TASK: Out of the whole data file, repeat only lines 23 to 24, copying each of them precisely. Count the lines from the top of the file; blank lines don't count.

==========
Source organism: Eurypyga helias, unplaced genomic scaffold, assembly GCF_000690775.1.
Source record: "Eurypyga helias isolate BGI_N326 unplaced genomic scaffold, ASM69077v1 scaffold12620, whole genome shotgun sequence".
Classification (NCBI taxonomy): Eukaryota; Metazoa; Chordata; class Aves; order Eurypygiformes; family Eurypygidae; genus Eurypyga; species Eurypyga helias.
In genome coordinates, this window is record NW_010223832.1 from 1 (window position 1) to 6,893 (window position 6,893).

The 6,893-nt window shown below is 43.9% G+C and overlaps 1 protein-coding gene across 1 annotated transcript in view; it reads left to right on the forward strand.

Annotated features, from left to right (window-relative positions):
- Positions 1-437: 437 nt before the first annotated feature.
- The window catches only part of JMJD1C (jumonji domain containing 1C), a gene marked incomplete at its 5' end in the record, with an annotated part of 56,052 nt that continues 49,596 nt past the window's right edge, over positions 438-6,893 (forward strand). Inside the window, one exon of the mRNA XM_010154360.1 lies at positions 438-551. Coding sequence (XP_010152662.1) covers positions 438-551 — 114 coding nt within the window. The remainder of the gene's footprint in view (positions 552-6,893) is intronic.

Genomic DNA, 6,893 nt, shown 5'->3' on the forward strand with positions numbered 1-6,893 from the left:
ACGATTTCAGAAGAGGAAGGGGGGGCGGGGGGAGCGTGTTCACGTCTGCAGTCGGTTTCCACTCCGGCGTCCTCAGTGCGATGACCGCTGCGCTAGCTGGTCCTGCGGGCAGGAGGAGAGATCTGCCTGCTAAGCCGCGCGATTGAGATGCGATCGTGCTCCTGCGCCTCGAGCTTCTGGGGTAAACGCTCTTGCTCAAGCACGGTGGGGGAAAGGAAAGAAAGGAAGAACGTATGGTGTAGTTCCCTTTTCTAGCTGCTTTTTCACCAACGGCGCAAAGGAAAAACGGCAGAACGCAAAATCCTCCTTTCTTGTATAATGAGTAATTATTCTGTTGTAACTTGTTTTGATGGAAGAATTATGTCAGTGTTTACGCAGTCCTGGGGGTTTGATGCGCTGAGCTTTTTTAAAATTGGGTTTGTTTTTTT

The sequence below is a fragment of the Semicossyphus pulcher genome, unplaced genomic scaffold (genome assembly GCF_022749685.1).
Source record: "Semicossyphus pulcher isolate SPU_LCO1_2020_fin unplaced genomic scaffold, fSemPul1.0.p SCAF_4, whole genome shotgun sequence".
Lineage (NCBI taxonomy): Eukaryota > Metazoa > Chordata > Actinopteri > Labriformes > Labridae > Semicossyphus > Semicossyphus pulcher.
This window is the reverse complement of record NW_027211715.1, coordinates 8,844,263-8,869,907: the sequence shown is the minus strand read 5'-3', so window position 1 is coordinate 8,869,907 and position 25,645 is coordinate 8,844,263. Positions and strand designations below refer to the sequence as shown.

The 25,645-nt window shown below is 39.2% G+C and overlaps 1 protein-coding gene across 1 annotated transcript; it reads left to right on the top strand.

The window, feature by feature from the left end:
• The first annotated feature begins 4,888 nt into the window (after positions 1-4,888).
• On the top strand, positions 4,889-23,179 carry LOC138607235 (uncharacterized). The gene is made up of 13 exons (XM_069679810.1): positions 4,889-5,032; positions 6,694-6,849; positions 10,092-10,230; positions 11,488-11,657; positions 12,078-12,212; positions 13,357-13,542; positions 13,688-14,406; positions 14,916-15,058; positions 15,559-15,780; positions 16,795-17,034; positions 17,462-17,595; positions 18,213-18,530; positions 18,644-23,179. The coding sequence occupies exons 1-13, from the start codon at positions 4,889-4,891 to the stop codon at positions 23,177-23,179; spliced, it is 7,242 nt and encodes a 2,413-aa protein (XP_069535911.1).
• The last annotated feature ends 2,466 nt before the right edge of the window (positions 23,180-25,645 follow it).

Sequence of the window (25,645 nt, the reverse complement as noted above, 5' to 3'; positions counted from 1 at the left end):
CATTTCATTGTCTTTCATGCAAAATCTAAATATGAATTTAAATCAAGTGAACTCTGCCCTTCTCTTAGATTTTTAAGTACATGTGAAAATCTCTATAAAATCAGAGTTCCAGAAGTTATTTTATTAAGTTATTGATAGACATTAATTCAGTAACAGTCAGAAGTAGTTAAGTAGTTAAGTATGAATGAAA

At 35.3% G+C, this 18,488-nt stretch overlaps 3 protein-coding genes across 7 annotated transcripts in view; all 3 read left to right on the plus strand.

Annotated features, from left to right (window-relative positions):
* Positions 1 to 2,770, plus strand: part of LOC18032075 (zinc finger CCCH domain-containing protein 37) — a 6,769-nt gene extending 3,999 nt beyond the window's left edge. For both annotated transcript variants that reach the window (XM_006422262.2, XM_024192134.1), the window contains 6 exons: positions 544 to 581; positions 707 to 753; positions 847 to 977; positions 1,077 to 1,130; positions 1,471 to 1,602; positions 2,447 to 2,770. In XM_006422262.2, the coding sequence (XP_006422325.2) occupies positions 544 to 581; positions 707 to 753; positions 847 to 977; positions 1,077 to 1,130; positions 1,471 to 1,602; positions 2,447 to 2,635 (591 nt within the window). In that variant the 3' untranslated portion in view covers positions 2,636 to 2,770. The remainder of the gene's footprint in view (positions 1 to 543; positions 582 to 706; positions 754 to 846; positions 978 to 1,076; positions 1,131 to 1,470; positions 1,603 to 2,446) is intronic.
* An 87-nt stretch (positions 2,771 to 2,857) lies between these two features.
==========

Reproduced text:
Annotated features, from left to right (window-relative positions):
* Positions 1 to 2,770, plus strand: part of LOC18032075 (zinc finger CCCH domain-containing protein 37) — a 6,769-nt gene extending 3,999 nt beyond the window's left edge. For both annotated transcript variants that reach the window (XM_006422262.2, XM_024192134.1), the window contains 6 exons: positions 544 to 581; positions 707 to 753; positions 847 to 977; positions 1,077 to 1,130; positions 1,471 to 1,602; positions 2,447 to 2,770. In XM_006422262.2, the coding sequence (XP_006422325.2) occupies positions 544 to 581; positions 707 to 753; positions 847 to 977; positions 1,077 to 1,130; positions 1,471 to 1,602; positions 2,447 to 2,635 (591 nt within the window). In that variant the 3' untranslated portion in view covers positions 2,636 to 2,770. The remainder of the gene's footprint in view (positions 1 to 543; positions 582 to 706; positions 754 to 846; positions 978 to 1,076; positions 1,131 to 1,470; positions 1,603 to 2,446) is intronic.